Wednesday, October 1, 2008

SAVING HOMES INSTEAD OF FOOLISH INVESTORS

The Trickle-Up Bailout
By Jonathan G.S. Koppell and William N. Goetzmann Wednesday, October 1, 2008; A17
The theory underlying the bailout plan stalled in Congress is that rescuing the finance industry will restore market stability and that the benefits will eventually trickle down to average Americans. Thus, solving the subprime mortgage crisis has morphed into a much larger challenge: reassembling the architecture of the financial markets, which seemingly requires giving the Treasury secretary nearly a trillion dollars and extraordinary latitude to pick winners and losers.
There is an easier and more politically palatable fix: Pay off all the delinquent mortgages.

The financial crisis is a liquidity crisis, yes, but it is ultimately a product of homeowner failures to pay. Unless this fundamental problem is fixed, we will continue to see -- and need to treat -- the symptoms. The proposed bailout ignores this. Yet the sum being demanded from taxpayers is almost certainly more than sufficient to pay off all currently delinquent mortgages.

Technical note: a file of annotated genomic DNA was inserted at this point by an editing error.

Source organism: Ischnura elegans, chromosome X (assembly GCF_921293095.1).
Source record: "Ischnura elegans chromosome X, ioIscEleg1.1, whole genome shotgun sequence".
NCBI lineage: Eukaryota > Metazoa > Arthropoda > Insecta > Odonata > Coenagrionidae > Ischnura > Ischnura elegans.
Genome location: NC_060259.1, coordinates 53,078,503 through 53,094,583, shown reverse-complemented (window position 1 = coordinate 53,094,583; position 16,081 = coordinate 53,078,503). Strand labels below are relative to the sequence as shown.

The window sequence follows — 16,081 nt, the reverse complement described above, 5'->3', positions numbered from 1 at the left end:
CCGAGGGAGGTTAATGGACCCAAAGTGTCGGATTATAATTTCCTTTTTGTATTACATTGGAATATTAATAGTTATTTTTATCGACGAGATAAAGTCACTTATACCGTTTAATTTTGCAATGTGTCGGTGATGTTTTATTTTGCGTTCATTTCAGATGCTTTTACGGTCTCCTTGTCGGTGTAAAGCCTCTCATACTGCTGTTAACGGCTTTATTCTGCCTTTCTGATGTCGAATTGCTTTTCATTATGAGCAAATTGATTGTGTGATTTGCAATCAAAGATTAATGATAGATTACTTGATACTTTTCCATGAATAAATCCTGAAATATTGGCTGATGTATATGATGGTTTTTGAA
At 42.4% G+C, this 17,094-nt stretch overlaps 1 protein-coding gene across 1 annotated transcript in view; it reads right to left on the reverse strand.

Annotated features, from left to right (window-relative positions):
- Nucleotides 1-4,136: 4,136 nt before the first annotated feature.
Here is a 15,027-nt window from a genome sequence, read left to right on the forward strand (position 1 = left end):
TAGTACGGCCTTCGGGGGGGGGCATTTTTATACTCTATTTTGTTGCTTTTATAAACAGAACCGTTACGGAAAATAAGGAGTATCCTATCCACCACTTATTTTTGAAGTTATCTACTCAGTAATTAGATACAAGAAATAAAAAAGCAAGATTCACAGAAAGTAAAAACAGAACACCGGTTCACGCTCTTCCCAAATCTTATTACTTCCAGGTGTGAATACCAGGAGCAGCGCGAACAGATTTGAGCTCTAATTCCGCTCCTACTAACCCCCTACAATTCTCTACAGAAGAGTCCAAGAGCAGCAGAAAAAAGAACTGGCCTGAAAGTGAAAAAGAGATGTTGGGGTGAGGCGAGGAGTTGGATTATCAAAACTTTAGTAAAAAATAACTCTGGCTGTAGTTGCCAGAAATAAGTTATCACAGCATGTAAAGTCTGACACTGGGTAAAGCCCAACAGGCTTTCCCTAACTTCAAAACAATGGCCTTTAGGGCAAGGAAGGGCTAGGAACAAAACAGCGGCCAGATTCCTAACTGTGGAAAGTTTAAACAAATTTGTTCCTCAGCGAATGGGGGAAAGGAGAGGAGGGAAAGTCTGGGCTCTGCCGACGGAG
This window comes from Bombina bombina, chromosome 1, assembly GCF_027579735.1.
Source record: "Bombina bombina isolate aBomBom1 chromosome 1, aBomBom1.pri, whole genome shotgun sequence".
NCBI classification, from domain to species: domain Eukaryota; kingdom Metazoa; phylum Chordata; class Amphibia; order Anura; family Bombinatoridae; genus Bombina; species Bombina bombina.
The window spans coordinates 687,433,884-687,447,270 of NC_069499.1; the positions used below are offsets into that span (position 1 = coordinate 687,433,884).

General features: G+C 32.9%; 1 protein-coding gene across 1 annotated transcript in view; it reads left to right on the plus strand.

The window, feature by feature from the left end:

If the government did this, all the complex derivatives based on these mortgages would be as good as U.S. Treasuries. Their fair value would jump to 100 cents on the dollar, rescuing teetering financial institutions. The credit markets would be resuscitated overnight. Foreclosures would stop.
. . . This solution would start by helping ordinary Americans and would quickly spill over to revive the financial markets. Directly addressing the underlying cause of the crisis would help ensure that we would not be facing the same crisis again down the road. While Wall Street has only recently felt the bite of foreclosures and delinquencies, communities across the nation will face greater financial and social fallout if the foreclosure crisis continues.
____________________________________________________________________ No more trickle-down, our trickle down has trickled out

Put the money where the pain is, keep people in their homes, balance the credit-crisis that's attached to the sub-prime disaster and keep derelict neighborhoods from imploding.
Sounds better to me than giving Henry Paulson more dough.